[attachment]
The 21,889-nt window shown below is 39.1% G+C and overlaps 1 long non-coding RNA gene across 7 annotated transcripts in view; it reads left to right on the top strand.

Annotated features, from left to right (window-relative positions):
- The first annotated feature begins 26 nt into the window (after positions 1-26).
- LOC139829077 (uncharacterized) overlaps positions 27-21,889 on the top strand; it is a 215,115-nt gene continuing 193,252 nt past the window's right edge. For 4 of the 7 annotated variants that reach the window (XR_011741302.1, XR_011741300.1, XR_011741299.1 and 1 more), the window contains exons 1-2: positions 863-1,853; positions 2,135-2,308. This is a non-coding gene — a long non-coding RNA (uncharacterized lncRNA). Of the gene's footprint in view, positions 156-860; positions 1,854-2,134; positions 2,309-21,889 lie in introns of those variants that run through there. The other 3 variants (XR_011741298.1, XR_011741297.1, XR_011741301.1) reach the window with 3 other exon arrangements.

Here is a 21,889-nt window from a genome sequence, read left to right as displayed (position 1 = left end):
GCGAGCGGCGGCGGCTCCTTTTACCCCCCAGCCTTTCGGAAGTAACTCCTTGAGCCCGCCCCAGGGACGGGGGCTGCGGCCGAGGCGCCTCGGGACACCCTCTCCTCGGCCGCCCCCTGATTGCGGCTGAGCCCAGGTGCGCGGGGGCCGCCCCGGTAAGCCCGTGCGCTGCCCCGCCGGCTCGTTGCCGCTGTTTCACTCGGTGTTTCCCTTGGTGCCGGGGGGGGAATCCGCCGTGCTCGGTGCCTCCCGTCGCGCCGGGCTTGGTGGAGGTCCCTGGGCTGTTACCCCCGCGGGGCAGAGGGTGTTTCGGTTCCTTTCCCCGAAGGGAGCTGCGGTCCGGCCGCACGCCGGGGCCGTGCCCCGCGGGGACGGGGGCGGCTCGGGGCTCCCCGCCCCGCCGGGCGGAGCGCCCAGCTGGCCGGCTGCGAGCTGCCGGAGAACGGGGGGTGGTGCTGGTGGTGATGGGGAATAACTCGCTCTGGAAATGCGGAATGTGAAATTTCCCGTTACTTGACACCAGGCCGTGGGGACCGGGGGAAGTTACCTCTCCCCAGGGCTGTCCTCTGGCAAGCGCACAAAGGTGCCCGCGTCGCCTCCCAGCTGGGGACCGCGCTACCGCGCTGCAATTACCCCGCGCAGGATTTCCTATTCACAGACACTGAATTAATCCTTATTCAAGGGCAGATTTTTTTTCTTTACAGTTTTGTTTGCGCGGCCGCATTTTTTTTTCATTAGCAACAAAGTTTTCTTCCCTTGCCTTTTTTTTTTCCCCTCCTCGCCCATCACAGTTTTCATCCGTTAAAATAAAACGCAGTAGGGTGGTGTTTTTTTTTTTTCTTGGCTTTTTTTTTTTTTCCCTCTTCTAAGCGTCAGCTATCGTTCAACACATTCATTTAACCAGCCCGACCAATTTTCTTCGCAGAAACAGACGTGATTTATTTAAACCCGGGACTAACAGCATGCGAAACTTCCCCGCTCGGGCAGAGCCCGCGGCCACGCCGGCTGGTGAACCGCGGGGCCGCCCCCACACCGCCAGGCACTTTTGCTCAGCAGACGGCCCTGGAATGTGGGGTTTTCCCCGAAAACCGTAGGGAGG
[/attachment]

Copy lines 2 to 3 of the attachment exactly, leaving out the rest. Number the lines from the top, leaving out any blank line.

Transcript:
Annotated features, from left to right (window-relative positions):
- The first annotated feature begins 26 nt into the window (after positions 1-26).